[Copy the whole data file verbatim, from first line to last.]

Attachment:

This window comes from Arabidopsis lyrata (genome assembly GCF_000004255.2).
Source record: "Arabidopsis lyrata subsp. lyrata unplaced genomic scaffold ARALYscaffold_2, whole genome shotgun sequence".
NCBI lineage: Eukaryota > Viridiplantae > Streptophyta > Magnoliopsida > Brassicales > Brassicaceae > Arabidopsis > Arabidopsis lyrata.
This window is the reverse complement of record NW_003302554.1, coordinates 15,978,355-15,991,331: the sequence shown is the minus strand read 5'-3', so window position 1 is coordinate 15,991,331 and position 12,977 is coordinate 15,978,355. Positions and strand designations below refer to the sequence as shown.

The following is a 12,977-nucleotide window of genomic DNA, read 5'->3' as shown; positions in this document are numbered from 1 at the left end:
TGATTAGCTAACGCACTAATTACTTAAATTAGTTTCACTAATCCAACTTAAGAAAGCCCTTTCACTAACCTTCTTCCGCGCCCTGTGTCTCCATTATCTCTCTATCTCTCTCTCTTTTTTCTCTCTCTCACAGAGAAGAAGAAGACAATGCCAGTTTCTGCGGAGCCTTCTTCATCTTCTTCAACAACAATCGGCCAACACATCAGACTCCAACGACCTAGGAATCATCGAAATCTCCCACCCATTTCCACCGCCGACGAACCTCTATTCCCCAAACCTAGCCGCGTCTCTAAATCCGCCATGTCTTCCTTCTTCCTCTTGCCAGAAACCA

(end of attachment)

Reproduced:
This window comes from Arabidopsis lyrata (genome assembly GCF_000004255.2).
Source record: "Arabidopsis lyrata subsp. lyrata unplaced genomic scaffold ARALYscaffold_2, whole genome shotgun sequence".
NCBI lineage: Eukaryota > Viridiplantae > Streptophyta > Magnoliopsida > Brassicales > Brassicaceae > Arabidopsis > Arabidopsis lyrata.
This window is the reverse complement of record NW_003302554.1, coordinates 15,978,355-15,991,331: the sequence shown is the minus strand read 5'-3', so window position 1 is coordinate 15,991,331 and position 12,977 is coordinate 15,978,355. Positions and strand designations below refer to the sequence as shown.

The following is a 12,977-nucleotide window of genomic DNA, read 5'->3' as shown; positions in this document are numbered from 1 at the left end:
TGATTAGCTAACGCACTAATTACTTAAATTAGTTTCACTAATCCAACTTAAGAAAGCCCTTTCACTAACCTTCTTCCGCGCCCTGTGTCTCCATTATCTCTCTATCTCTCTCTCTTTTTTCTCTCTCTCACAGAGAAGAAGAAGACAATGCCAGTTTCTGCGGAGCCTTCTTCATCTTCTTCAACAACAATCGGCCAACACATCAGACTCCAACGACCTAGGAATCATCGAAATCTCCCACCCATTTCCACCGCCGACGAACCTCTATTCCCCAAACCTAGCCGCGTCTCTAAATCCGCCATGTCTTCCTTCTTCCTCTTGCCAGAAACCA